St John the Baptist, Hillingdon is a medieval parish church which was restored and enlarged by George Gilbert Scott in 1847-8.. In 1846, his report recommended pulling down the existing chancel and extending the church eastwards, as well as adding north and south transepts. This work was carried out by Messrs James Fassnidge of Uxbridge in 1847-9 and the present east end, including the chancel with flanking chapels, was built.
As the capital of Empire put its tentacles through Middlesex, its small, humble flint-built parish churches were no longer fit for purpose. Many of them were quite brutally enlarged, with a mega-church clamped on the side. Hillingdon’s church got off quite easy, and still could pass as a rural parish. Still, the exterior is quite seriously gone-over, with all the tracery remade in Bath stone.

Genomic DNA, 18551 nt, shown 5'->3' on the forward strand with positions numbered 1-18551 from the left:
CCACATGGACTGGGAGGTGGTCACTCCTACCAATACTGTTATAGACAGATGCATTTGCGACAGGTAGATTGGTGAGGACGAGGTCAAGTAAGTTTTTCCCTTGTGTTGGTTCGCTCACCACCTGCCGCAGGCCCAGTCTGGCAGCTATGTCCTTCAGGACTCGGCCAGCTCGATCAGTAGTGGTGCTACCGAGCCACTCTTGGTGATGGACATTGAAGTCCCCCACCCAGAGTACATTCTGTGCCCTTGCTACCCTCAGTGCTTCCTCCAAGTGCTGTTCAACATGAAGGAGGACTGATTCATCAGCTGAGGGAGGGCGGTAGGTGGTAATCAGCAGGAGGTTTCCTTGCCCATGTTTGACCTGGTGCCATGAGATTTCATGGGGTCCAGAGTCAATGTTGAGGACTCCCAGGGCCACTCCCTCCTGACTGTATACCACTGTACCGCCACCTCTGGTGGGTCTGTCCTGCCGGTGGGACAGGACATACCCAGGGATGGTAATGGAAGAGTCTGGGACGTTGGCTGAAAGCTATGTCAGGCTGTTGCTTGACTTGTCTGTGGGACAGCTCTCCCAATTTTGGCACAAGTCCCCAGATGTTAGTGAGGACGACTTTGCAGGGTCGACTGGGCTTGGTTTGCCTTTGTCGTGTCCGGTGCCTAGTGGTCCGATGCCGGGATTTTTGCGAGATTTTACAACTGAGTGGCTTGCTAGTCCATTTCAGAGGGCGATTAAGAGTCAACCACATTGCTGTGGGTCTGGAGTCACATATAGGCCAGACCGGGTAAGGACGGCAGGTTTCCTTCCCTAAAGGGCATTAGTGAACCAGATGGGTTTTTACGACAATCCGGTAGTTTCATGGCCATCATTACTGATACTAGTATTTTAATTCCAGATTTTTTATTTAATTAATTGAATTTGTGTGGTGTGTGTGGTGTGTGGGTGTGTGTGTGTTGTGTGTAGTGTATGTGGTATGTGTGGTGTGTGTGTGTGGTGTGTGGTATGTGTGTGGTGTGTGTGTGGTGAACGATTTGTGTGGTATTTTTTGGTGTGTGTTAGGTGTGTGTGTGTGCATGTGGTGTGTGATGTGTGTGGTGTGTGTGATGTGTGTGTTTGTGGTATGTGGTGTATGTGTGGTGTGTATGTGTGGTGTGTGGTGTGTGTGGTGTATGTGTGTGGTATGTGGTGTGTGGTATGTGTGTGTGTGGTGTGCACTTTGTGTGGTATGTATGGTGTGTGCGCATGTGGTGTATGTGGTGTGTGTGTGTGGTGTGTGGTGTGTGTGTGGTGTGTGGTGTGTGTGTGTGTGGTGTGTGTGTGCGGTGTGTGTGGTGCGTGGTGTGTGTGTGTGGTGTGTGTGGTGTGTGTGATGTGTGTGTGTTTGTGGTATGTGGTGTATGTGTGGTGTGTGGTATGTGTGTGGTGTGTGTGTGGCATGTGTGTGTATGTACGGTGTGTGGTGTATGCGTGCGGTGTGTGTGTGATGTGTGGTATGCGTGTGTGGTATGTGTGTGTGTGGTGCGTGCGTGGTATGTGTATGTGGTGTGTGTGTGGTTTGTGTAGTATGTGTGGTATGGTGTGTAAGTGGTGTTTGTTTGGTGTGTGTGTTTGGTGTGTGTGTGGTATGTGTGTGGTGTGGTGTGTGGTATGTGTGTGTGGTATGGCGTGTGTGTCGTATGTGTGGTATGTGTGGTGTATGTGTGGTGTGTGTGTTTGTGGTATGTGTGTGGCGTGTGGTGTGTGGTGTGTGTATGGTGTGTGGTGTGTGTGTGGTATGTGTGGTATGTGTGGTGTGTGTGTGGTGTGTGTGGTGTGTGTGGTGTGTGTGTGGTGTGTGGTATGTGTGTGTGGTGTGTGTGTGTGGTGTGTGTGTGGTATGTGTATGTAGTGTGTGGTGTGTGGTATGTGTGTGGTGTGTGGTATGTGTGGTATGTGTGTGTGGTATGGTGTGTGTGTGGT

Essentially all that is medieval left in-situ are the three-bay nave arcades, probably late fourteenth century, the north with much simple sculpture of heads. The north aisle roof, with jolly corbel busts, is fifteenth-century. Scott added a crossing of sorts, by springing an arch into a new pair of shallow transepts upon corbels, not columns, carved with the emblems of the Four Evangelists.
Scott reset the chancel arch preserving the exceptional thirteenth-century grimacing corbel enveloped by serpents on the north. It is of such high quality it could have come from the masons’ yard of Westminster Abbey. Scott’s sculptor had a bit of fun replicating it on the south.
His chancel is Decorated, the most neutral style at the time. The east window is a stock curvilinear design, an organ chamber to the south, two bay arcade to the north, and blind niches either side of the sanctuary for housing some superb seventeenth- and eighteenth-century monuments. Whereas some architects might be keen to put their own stamp on the extensions, Scott’s is in keeping with the old: calm and respectful.